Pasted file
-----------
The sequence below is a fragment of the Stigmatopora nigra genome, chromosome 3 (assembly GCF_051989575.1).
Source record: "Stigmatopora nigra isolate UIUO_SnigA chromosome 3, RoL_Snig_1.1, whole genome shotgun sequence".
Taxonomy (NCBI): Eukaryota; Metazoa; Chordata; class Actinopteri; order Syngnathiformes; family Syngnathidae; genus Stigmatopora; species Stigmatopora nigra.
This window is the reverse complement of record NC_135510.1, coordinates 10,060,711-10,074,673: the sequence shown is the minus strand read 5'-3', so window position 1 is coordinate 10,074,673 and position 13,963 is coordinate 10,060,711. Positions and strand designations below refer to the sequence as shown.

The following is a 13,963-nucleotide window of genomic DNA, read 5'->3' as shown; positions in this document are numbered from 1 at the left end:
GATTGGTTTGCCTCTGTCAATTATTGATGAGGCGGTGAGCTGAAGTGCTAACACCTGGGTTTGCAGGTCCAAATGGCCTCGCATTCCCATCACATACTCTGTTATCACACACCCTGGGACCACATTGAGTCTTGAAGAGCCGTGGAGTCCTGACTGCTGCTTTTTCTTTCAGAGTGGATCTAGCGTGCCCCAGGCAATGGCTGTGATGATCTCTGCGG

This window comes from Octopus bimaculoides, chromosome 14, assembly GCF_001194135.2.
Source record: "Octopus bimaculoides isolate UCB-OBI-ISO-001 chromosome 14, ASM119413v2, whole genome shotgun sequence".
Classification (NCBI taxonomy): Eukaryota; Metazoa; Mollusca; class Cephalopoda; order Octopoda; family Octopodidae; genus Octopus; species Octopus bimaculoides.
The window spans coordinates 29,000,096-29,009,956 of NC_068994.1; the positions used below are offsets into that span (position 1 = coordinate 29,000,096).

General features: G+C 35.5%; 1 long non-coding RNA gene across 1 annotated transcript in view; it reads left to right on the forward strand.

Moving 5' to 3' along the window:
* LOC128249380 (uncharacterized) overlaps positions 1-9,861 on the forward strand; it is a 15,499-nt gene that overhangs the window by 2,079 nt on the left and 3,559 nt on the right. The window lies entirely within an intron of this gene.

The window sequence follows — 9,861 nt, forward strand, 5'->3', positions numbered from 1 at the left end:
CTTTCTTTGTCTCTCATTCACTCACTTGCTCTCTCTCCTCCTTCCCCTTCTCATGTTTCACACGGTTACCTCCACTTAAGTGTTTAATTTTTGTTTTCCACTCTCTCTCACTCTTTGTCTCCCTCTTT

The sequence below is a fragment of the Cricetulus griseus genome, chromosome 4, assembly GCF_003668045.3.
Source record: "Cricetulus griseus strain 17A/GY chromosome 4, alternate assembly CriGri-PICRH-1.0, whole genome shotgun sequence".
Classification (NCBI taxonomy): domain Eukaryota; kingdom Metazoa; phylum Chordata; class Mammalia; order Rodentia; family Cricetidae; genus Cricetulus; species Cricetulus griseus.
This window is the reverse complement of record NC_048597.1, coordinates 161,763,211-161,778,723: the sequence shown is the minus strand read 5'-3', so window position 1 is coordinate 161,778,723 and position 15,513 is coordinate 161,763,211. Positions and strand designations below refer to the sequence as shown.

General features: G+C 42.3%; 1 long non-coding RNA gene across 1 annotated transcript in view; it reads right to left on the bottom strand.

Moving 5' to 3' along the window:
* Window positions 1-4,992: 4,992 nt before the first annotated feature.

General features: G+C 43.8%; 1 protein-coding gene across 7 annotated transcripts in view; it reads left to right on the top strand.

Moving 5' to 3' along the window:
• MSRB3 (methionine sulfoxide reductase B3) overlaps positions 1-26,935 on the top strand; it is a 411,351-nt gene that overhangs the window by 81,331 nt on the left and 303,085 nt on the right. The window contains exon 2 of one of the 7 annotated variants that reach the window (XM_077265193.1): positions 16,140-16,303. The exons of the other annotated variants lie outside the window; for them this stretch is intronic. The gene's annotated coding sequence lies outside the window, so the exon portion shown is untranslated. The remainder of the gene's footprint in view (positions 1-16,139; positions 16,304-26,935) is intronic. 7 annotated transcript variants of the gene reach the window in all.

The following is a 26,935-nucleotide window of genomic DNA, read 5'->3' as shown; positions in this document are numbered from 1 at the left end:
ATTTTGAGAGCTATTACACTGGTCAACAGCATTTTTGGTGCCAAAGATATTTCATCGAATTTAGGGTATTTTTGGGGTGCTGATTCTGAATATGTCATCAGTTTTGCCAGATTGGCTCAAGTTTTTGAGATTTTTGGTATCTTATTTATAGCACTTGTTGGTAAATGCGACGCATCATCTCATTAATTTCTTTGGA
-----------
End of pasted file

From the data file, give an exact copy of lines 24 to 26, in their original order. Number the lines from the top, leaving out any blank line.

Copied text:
Moving 5' to 3' along the window:
• MSRB3 (methionine sulfoxide reductase B3) overlaps positions 1-26,935 on the top strand; it is a 411,351-nt gene that overhangs the window by 81,331 nt on the left and 303,085 nt on the right. The window contains exon 2 of one of the 7 annotated variants that reach the window (XM_077265193.1): positions 16,140-16,303. The exons of the other annotated variants lie outside the window; for them this stretch is intronic. The gene's annotated coding sequence lies outside the window, so the exon portion shown is untranslated. The remainder of the gene's footprint in view (positions 1-16,139; positions 16,304-26,935) is intronic. 7 annotated transcript variants of the gene reach the window in all.

The following is a 26,935-nucleotide window of genomic DNA, read 5'->3' as shown; positions in this document are numbered from 1 at the left end: